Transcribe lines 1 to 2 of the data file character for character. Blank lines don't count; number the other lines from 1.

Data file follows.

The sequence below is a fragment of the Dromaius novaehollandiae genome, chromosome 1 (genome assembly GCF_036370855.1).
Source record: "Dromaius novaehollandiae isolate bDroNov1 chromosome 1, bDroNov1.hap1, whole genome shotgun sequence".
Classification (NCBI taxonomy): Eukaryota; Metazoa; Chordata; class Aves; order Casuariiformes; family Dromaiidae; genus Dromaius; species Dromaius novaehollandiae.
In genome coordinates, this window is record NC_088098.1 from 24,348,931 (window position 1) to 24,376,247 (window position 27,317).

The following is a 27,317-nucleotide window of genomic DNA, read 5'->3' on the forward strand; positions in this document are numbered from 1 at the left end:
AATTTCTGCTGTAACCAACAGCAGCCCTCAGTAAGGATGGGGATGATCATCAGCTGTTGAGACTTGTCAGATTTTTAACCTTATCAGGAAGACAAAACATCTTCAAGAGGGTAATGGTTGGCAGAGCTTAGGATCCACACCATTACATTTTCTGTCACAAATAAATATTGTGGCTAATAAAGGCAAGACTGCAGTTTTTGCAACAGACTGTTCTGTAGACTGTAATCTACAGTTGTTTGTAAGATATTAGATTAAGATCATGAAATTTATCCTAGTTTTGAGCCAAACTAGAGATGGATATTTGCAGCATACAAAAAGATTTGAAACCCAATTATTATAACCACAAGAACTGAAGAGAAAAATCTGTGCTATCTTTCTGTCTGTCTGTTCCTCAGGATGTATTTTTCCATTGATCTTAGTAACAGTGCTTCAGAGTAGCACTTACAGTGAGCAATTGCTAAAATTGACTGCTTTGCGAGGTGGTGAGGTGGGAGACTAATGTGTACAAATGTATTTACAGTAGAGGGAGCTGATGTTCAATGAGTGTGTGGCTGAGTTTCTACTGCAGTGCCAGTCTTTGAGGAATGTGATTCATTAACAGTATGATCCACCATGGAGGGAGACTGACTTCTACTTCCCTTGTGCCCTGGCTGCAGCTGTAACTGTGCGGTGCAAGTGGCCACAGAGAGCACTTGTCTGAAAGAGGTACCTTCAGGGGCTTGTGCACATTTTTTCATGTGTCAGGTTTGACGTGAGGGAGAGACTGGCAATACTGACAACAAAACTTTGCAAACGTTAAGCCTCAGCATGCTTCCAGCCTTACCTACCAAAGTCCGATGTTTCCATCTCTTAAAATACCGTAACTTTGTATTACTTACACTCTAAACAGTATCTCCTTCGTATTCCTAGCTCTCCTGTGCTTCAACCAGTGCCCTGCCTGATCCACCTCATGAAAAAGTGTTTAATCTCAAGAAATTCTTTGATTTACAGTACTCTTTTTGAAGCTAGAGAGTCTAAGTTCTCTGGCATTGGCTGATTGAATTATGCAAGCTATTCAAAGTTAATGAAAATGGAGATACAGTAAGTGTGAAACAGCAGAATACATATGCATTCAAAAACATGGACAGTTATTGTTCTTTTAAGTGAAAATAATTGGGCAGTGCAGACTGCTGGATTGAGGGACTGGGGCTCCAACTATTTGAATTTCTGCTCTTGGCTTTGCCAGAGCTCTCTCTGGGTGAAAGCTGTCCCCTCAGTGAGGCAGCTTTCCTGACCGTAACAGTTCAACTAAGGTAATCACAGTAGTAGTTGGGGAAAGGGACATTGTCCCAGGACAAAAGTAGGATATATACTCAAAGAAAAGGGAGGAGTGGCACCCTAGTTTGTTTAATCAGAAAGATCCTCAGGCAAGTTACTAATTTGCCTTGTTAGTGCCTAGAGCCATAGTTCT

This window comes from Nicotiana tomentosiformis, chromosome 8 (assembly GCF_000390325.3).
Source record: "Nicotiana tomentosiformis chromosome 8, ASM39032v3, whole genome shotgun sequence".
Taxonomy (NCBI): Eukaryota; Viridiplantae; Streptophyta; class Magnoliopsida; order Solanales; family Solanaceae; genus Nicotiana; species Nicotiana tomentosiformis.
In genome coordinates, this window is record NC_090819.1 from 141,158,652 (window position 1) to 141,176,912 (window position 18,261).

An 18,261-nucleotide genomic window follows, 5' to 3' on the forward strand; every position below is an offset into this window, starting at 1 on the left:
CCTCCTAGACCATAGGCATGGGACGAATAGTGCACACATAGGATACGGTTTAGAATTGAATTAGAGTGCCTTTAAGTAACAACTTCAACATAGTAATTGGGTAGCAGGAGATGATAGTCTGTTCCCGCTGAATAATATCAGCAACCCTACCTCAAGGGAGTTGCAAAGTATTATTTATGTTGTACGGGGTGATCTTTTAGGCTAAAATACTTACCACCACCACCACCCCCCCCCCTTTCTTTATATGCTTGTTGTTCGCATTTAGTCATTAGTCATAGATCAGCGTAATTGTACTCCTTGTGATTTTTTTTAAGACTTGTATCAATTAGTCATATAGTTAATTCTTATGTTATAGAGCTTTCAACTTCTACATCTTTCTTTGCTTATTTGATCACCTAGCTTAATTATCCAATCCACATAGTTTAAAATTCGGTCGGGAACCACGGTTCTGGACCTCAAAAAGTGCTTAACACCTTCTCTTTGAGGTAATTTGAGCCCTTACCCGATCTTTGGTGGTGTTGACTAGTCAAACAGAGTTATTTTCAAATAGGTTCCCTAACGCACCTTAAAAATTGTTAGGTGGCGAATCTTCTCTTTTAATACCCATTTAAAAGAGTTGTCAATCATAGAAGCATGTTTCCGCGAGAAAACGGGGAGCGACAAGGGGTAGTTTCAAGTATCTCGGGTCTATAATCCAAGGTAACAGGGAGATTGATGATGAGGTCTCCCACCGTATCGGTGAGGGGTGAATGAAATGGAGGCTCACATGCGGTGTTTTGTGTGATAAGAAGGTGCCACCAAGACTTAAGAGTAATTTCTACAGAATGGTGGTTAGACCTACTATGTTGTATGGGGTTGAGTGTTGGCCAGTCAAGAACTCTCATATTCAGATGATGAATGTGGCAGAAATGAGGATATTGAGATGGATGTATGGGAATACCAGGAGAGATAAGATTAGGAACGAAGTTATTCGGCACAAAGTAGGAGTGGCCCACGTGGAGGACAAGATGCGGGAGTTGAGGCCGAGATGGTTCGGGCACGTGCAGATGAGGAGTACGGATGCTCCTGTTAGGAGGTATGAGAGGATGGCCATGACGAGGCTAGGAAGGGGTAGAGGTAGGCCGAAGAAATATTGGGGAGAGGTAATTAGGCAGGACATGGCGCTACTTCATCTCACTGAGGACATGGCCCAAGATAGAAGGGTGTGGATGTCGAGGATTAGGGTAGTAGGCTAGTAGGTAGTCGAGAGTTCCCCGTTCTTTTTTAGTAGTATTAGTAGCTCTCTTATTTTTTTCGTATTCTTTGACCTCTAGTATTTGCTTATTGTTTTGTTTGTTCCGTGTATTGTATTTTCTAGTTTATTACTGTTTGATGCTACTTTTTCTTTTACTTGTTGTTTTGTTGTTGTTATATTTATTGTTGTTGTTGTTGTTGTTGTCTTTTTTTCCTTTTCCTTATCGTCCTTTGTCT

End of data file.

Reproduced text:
The sequence below is a fragment of the Dromaius novaehollandiae genome, chromosome 1 (genome assembly GCF_036370855.1).
Source record: "Dromaius novaehollandiae isolate bDroNov1 chromosome 1, bDroNov1.hap1, whole genome shotgun sequence".